I know self-congratulation is the key language of the hustings, but I’m tired of it before it’s even properly begun. There’s areas of revenue and GDP increase, there’s profit at the banks, and there’s big projects to disperse the dollars, but there’s also a reality in households at odds with the table-thumping in the House. It’s like how we report 98% literacy when any teacher can tell you that’s not the true story.

There’s no updated survey of living conditions nor household budget survey data to turn to in order to empirically applaud a story of turn-around on the ground. I suppose it’s too much to ask for a little humility just in case those who can’t afford bread are also not yet celebrating with cake.

 

Post 332.

On Sunday, in front of an audience of over a thousand, three young women topped the annual First Citizens National Poetry Slam Final for the first time in eight years.
Remember their names, for often we don’t remember our own poets, despite poetry’s power to save lives, inspire action, and document history as it is being lived.

Alexandra Stewart, whose piece last year represented the voice of our planet advocating for ecological conservation, placed first this time. I thought she well deserved the big prize of $50 000. She was my choice of winner for her poem had a clear message, didn’t over-use rhyme, felt authentic, was well-paced, kept within time, and showed straight up good writing and delivery.

Ironically, it was about the disrespect shown to poets when they are asked to perform for free, or for less than they need to even make ends meet. This is real and all artists in T and T can relate to budgets that include all the costs, but none for musicians and poetry. Her delivery kept it to the point. Artists also have to eat.

Earning second place, Shineque Saunders wrote an emotional piece about being separated from her mother who migrates to help her family survive. Shineque played her mom’s different voices in creative ways, creating a British accent and different name for the woman who migrated and a Trinbagonian accent for the one who remained, eventually bringing the stories of the two together to highlight the sacrifices mothers make again and again for their children. It spoke to a common reality for many today, represented confidently with both drama and flow.

Finally, Deneka Thomas, last year’s winner, placed third with a poem about the character of La Diablesse, showing us how rape can turn women into supposed-monsters. La Diablesse’s typical characterization as seducer of men isn’t just a story of sexuality and danger, but also one of negotiating power out of sexual violence and trauma, one we little hear because this character has remained so demonized and yet so silent in folklore. Redeeming such voices, through style and play, is a feminist act of turning words to power.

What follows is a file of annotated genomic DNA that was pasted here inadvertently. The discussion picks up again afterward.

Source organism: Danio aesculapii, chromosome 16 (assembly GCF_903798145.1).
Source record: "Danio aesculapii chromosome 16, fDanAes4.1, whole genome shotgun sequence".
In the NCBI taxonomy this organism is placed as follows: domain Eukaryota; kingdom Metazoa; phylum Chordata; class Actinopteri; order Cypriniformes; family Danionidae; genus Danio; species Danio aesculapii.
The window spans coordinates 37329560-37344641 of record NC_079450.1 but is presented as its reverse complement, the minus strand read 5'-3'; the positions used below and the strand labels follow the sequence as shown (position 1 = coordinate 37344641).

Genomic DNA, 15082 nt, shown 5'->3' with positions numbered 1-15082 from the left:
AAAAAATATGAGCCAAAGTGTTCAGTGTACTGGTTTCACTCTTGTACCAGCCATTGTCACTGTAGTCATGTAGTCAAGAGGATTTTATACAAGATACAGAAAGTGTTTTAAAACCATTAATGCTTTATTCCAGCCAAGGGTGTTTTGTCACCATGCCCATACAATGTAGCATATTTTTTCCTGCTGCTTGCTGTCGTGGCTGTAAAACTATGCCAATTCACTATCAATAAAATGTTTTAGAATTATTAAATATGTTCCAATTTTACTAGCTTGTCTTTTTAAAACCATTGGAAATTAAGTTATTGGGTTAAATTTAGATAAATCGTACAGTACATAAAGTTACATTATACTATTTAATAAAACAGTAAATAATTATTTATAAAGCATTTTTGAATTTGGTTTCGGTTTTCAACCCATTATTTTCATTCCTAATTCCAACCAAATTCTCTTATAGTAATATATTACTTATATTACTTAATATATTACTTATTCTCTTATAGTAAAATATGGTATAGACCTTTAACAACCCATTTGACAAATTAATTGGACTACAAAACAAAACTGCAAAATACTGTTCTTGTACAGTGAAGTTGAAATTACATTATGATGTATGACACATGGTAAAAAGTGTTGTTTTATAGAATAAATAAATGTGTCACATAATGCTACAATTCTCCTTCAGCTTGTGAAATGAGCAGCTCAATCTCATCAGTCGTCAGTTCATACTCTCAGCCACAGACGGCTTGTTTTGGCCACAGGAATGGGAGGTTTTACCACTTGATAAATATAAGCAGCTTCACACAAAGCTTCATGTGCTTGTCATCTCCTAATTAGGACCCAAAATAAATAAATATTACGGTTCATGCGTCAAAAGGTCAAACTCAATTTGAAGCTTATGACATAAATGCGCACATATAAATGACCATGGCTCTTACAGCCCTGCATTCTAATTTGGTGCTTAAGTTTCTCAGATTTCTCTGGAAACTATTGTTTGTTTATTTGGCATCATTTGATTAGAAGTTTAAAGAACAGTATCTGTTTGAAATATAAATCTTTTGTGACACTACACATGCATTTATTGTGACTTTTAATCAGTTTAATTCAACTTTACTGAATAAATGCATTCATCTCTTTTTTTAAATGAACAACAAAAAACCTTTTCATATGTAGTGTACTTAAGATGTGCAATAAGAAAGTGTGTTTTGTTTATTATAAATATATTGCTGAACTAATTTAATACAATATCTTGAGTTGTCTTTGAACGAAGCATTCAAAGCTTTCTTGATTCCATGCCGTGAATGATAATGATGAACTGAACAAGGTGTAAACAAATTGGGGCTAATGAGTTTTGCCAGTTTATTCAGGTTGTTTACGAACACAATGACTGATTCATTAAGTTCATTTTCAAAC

As a younger generation stepping in where Paula Obe, Lisa Allen-Agostini, Dara Njeri, Carol Hosein, Ivory Hayes, myself and others once held stage lights, it’s brilliant to see young women nurtured by 2 Cents Movement and, soon coming out of the school tours, setting the standard for spoken word on stage.

The story of young women championing at performance poetry has reasons for capturing our attention. The stage in the Caribbean has always been male-dominated, the lyrics “man” is still a resilient archetype, and so many women who have carried the spoken word movement over these decades and their very names have disappeared from its history.

Spoken word spaces have always been progressive, with young men also advocating an end to violence, speaking about tumultuous or disappointing relationships with their fathers, highlighting child sexual abuse, and analyzing poverty and injustice and much more. Yet, these are also spaces where young women can point to continuing politics of male privilege and the resilient nuances of a boys’ club.

On and off stage, there’s a story of women’s experience as performance poets that remains to be negotiated, transformed and told. That they exist in a community of young men also willing to challenge patriarchal religious authority, ego and silences speaks to the potential of another generation to right earlier wrongs.

The National Poetry Slam is a gathering of another generation’s politics and vision. It’s a gayelle of their lyricism. It feels youthful and fresh, leaving you, not just alive, but hopeful that others care enough to put the world’s challenges to pen and then to perform their call at a microphone.

As part of the wider NGC Bocas Lit Fest’s readings from poets and writers of all kinds, it’s a signal that out there, regardless of your class or sex or sexual orientation or age or race, all you need are words and, like one of those from among us who have been published or are young veterans of the stage, you too can write.

You too can step up to the mic.